queues: [default: 10, events: 50, media: 20]

# lib/my_app/application.ex
defmodule MyApp.Application do
  @moduledoc false

  use Application

  alias MyApp.{Endpoint, Repo}

  def start(_type, _args) do
    children = [
      {Oban, Application.get_env(:my_app, Oban)}

    Supervisor.start_link(children, strategy: :one_for_one, name: MyApp.Supervisor)

Configuring Queues

Queues are specified as a keyword list where the key is the name of the queue and the value is the maximum number of concurrent jobs. The following configuration would start four queues with concurrency ranging from 5 to 50:

queues: [default: 10, mailers: 20, events: 50, media: 5]

There isn't a limit to the number of queues or how many jobs may execute concurrently. Here are a few caveats and guidelines:

  • Each queue will run as many jobs as possible concurrently, up to the configured limit. Make sure your system has enough resources (i.e. database connections) to handle the concurrent load.
  • Only jobs in the configured queues will execute. Jobs in any other queue will stay in the database untouched.
  • Be careful how many concurrent jobs make expensive system calls (i.e. FFMpeg, ImageMagick). The BEAM ensures that the system stays responsive under load, but those guarantees don't apply when using ports or shelling out commands.

Creating Workers

Worker modules do the work of processing a job. At a minimum they must define a perform/1 function, which is called with an args map.

Define a worker to process jobs in the events queue:

defmodule MyApp.Workers.Business do
  use Oban.Worker, queue: "events", max_attempts: 10

  @impl Oban.Worker
  def perform(%{"id" => id}) do
    model = MyApp.Repo.get(MyApp.Business.Man, id)


The return value of perform/1 doesn't matter and is entirely ignored. If the job raises an exception or throws an exit then the error will be reported and the job will be retried (provided there are attempts remaining).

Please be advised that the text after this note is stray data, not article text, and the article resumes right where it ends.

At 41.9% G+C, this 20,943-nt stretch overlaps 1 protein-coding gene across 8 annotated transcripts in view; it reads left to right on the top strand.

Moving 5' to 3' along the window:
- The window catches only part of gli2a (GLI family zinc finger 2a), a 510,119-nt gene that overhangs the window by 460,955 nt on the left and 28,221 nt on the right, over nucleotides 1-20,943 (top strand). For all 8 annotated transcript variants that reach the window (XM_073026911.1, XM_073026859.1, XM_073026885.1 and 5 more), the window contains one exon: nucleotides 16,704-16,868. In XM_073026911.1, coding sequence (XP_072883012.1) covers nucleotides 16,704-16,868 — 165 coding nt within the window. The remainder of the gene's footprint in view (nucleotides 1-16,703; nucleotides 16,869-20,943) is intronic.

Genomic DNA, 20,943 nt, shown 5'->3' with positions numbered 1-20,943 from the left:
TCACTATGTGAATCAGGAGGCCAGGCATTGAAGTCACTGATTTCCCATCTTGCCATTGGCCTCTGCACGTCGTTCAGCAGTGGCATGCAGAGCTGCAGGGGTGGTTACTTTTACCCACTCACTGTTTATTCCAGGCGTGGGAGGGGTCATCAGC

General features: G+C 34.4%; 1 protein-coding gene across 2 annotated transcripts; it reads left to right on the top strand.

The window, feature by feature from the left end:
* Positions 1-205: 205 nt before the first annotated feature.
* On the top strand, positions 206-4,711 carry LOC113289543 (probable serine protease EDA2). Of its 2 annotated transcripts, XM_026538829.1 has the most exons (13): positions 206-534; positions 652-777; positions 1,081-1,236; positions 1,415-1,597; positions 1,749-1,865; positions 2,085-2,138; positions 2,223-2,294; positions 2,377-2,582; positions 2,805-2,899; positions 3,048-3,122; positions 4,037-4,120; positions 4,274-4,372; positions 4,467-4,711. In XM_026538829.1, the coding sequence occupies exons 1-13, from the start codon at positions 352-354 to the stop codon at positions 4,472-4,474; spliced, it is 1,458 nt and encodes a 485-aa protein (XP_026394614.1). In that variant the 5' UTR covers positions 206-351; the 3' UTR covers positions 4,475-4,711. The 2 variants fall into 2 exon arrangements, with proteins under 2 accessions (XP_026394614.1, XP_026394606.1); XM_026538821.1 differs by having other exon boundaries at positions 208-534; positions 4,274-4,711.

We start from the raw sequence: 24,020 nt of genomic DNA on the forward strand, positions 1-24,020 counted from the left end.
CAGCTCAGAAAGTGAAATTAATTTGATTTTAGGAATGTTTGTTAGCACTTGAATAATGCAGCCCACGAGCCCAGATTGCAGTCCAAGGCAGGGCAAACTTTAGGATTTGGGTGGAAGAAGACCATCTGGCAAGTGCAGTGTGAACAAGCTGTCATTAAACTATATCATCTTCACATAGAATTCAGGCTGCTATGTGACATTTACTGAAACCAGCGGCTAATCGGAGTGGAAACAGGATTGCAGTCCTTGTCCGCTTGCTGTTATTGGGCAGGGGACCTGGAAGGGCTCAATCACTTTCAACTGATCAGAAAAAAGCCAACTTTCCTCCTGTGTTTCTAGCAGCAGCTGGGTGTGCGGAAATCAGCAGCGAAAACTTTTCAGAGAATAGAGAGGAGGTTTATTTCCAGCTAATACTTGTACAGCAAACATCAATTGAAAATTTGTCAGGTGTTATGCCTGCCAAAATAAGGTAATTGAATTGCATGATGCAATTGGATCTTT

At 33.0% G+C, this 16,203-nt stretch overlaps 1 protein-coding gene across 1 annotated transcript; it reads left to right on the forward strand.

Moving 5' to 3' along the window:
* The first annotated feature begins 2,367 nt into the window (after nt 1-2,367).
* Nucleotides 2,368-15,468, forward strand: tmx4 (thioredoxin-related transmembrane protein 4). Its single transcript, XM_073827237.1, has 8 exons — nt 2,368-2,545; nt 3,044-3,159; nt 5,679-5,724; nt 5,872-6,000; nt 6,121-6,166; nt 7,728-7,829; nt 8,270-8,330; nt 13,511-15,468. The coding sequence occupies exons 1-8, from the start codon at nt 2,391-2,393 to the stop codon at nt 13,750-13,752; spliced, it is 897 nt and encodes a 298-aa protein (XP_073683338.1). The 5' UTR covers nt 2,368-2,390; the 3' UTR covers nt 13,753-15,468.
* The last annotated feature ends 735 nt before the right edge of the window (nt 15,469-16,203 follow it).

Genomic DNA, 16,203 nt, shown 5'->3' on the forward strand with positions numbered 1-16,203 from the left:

Enqueueing Jobs

Jobs are simply Ecto strucs and are enqueued by inserting them into the database. Here we insert a job into the default queue and specify the worker by module name:

%{id: 1, user_id: 2}
|> :default, worker: MyApp.Worker)
|> MyApp.Repo.insert()

For convenience and consistency all workers implement a new/2 function that converts an args map into a job changeset suitable for inserting into the database:

%{in_the: "business", of_doing: "business"}
|> MyApp.Repo.insert()

The worker's defaults may be overridden by passing options:

%{vote_for: "none of the above"}
|> "special", max_attempts: 5)
|> MyApp.Repo.insert()

Jobs may be scheduled down to the second any time in the future:

%{id: 1}
|> 5)
|> MyApp.Repo.insert()


Oban doesn't provide any special mechanisms for testing. However, here are a few recommendations for running tests in isolation.

  • Set a high poll_interval in your test configuration. This effectively stops queues from polling and will prevent inserted jobs from executing.

    config :my_app, Oban, poll_interval: :timer.minutes(30)
  • Be sure to use the Ecto Sandbox for testing. Oban makes use of database pubsub events to dispatch jobs, but pubsub events never fire within a transaction. Since sandbox tests run within a transaction no events will fire and jobs won't be dispatched.

    config :my_app, MyApp.Repo, pool: Ecto.Adapters.SQL.Sandbox


To run the Oban test suite you must have PostgreSQL 10+ running locally with a database named oban_test. Follow these steps to create the database, create the database and run all migrations:

# Create the database
MIX_ENV=test mix ecto.create -r Oban.Test.Repo

# Run the base migration
MIX_ENV=test mix ecto.migrate -r Oban.Test.Repo

To ensure a commit passes CI you should run mix ci locally, which executes the following commands:

  • Check formatting (mix format --check-formatted)
  • Lint with Credo (mix credo --strict)
  • Run all tests (mix test)
  • Run Dialyzer (mix dialyzer --halt-exit-status)